Wednesday, May 12, 2010

On Expert Knowledge

Down here I am, of course, considered an expert on all things British and, having a known interest in politics, I had a lot of people asking me about the election: what the position was, who would win, what the result meant, who Nick Clegg is, what will happen now...

Well I'm still not sure who Nick Clegg is, but I was doing quite well on the rest of it, until I said, 'The one thing that will not, cannot, happen, for reasons I shan't bother to explain because they are so compex and subtle that only we experts can understand them, is a Con-Lib pact (we don't do coalitions, we don't even do alliances, you see). Absolutely not possible, just can't be, you wouldn't understand why not.

Well, that' s the end of Hickory as a political pundit. I still don't see how it happened. And it certainly won't last (ducks). But it is, an attribute most things do not have.

I also predicted, with my detailed knowledge of English football, that Fulham would honour their history tonight by doing nothing remotely memorable and losing forgettably. I seem to have got that one right. The fountain of Neptune (near the Prado museum) will be hopping tonight. Even here, 200kms south of Madrid, there are many fans, and they are now out in their cars, driving around honking their horns apparently in the belief that people share their joy and are not throwing potato peelings at them as they pass.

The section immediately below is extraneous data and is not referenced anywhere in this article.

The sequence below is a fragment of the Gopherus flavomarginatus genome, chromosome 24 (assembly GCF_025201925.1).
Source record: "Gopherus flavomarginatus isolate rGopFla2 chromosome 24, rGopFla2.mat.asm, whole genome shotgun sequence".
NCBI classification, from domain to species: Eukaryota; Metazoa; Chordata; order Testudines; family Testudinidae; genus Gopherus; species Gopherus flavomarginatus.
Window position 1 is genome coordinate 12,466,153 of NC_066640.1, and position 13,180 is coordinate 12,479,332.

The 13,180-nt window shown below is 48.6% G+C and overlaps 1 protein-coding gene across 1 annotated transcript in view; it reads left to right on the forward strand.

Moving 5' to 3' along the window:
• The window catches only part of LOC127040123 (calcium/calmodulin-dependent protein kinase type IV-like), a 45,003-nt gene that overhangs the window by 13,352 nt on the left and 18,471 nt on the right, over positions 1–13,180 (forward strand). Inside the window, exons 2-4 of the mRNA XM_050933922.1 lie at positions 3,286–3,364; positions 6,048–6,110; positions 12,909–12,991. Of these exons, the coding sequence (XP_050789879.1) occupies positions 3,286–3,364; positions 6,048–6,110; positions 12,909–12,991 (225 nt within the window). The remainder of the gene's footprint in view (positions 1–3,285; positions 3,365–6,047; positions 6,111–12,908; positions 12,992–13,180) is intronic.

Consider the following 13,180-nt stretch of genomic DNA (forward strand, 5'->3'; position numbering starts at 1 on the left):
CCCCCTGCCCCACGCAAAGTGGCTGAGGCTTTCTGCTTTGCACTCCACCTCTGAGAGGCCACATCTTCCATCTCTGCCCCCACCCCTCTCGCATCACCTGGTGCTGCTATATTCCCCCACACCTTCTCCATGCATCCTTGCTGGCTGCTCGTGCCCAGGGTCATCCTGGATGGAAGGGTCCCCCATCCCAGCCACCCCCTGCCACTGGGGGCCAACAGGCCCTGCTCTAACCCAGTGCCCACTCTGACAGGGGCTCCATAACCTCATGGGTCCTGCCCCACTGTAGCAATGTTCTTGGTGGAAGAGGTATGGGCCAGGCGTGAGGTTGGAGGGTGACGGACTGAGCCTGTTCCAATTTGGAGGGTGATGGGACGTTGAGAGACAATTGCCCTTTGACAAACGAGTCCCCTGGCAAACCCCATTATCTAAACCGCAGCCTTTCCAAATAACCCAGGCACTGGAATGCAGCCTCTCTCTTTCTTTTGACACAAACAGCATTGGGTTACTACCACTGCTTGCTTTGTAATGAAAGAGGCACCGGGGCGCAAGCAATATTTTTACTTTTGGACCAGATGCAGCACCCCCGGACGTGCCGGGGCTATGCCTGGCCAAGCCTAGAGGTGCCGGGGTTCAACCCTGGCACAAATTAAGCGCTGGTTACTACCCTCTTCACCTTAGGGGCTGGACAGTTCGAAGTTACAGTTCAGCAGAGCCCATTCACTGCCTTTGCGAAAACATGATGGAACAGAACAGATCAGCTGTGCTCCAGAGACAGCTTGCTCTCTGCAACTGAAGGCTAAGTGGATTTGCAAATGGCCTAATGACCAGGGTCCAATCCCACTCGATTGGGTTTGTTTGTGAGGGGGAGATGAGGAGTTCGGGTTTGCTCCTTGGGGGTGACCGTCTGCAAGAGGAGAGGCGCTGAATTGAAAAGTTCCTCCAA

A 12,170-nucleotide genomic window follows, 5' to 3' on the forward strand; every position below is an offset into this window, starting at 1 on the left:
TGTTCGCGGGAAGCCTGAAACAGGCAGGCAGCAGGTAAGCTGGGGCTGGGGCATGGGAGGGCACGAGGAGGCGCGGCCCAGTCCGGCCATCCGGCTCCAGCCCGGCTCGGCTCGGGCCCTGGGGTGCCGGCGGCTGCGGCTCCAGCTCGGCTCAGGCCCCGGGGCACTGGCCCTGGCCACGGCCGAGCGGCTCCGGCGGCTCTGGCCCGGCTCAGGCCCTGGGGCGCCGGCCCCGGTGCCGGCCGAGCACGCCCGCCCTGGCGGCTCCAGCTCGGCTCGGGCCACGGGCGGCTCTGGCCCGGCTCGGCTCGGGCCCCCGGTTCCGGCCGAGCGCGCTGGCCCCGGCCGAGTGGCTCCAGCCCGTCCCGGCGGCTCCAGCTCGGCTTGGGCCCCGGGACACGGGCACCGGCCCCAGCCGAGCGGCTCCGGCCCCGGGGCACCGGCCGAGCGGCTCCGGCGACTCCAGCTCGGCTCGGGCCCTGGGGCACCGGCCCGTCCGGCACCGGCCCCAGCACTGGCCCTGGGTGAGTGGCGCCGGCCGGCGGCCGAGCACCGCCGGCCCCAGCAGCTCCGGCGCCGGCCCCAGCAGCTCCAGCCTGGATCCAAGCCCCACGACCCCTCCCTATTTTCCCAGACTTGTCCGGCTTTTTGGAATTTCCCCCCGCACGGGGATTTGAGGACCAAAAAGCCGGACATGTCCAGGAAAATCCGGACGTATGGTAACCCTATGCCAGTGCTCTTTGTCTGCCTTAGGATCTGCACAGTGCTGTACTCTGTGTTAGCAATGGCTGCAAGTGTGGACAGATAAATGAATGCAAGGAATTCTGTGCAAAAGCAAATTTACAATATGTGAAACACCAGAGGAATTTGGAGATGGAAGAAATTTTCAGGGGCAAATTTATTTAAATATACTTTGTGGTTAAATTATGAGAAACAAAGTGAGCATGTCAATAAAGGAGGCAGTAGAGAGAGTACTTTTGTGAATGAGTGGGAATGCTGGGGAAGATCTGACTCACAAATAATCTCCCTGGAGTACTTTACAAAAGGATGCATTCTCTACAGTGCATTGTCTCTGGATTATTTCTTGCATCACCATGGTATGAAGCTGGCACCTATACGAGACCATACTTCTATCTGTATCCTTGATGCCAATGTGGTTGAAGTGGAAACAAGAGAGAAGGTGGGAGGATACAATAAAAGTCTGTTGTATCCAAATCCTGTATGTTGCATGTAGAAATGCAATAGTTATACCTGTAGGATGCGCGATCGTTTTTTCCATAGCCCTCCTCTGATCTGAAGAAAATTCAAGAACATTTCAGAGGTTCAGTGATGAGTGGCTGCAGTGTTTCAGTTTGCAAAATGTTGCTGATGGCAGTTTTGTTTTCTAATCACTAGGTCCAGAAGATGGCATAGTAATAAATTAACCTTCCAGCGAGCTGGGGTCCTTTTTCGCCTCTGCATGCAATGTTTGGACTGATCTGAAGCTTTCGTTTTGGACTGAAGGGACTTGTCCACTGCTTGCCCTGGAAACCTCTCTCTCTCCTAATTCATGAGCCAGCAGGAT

An odd way to celebrate something which is not even yours. Here we do handball; I may have mentioned that we have the best handball team in the world, and when they win the league or the European Cup there is sense in beeping your horn and jumping in the fountain, but the football fans have to make do with a semi-amateur team that goes bankrupt every few years and has to be refounded, so they follow the big teams.


Vincent said...

I laughed out loud at the first part. But I didn't understand "But it is, an attribute most things do not have." What is "it"?

As for Nick Clegg, I was in Jamaica for the precise two weeks in Britain was engulfed in Cleggmania. Unlike the death of Princess Diana (during whose accompanying hysteria I was in Florida) this mania kept within the UK and didn't creep across the skies without regard for national boundaries like Dianamania or Icelandic dust.

So in that limited sense, I don't share my countrymen's entire experience of Clegg.

On the point "we don't do coalitions" one commentator has helpfully pointed out that in the British two-party first-past-the-post system, we don't do anything else but coalitions---in the sense that Conservatives were Wets and Drys who came together for electoral purposes; Labour were Old and New, for the same reason; and Liberals have always been a set of raggle-taggle gypsies with a rainbow of far-out beliefs, who try to look normal for electoral purposes.

All that has happened now is that all this has finally come out of the closet, and dared to speak its name.

CIngram said...

"But it is, an attribute most things do not have." What is "it"?

By "it" I meant the coalition!alliance!pact!agreement between these two unlikely bedfellows. It does at least exist at the moment, though maybe not for long.

Yes, I suppose that-s a way of looking at it; our electoral system discourages small parties, righly or wrongly, so the factions have to come together in sort of macro=parties disguised as homogeneous entities.